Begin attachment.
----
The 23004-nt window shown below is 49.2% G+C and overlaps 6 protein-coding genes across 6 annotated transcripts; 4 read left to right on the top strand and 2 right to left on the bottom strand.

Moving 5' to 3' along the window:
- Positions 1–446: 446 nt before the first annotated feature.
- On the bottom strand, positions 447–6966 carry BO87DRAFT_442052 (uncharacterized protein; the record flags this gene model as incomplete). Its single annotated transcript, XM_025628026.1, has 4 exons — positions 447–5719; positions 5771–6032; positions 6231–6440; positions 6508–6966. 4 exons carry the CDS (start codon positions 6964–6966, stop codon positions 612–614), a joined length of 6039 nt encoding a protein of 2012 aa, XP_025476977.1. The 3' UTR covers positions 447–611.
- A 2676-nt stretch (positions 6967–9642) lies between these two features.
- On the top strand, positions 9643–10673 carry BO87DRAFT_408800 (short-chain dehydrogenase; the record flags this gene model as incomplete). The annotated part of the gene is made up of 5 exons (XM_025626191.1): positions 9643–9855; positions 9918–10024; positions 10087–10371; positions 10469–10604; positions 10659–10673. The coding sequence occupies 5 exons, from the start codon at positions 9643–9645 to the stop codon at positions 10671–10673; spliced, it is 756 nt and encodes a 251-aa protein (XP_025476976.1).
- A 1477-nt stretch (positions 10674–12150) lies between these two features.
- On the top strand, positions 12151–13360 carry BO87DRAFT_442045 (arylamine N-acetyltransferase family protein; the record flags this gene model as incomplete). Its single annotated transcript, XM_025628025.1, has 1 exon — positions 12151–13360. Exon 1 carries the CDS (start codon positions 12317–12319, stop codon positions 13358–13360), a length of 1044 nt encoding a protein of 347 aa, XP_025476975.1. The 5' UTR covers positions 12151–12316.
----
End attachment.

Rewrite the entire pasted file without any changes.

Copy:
The 23004-nt window shown below is 49.2% G+C and overlaps 6 protein-coding genes across 6 annotated transcripts; 4 read left to right on the top strand and 2 right to left on the bottom strand.

Moving 5' to 3' along the window:
- Positions 1–446: 446 nt before the first annotated feature.
- On the bottom strand, positions 447–6966 carry BO87DRAFT_442052 (uncharacterized protein; the record flags this gene model as incomplete). Its single annotated transcript, XM_025628026.1, has 4 exons — positions 447–5719; positions 5771–6032; positions 6231–6440; positions 6508–6966. 4 exons carry the CDS (start codon positions 6964–6966, stop codon positions 612–614), a joined length of 6039 nt encoding a protein of 2012 aa, XP_025476977.1. The 3' UTR covers positions 447–611.
- A 2676-nt stretch (positions 6967–9642) lies between these two features.
- On the top strand, positions 9643–10673 carry BO87DRAFT_408800 (short-chain dehydrogenase; the record flags this gene model as incomplete). The annotated part of the gene is made up of 5 exons (XM_025626191.1): positions 9643–9855; positions 9918–10024; positions 10087–10371; positions 10469–10604; positions 10659–10673. The coding sequence occupies 5 exons, from the start codon at positions 9643–9645 to the stop codon at positions 10671–10673; spliced, it is 756 nt and encodes a 251-aa protein (XP_025476976.1).
- A 1477-nt stretch (positions 10674–12150) lies between these two features.
- On the top strand, positions 12151–13360 carry BO87DRAFT_442045 (arylamine N-acetyltransferase family protein; the record flags this gene model as incomplete). Its single annotated transcript, XM_025628025.1, has 1 exon — positions 12151–13360. Exon 1 carries the CDS (start codon positions 12317–12319, stop codon positions 13358–13360), a length of 1044 nt encoding a protein of 347 aa, XP_025476975.1. The 5' UTR covers positions 12151–12316.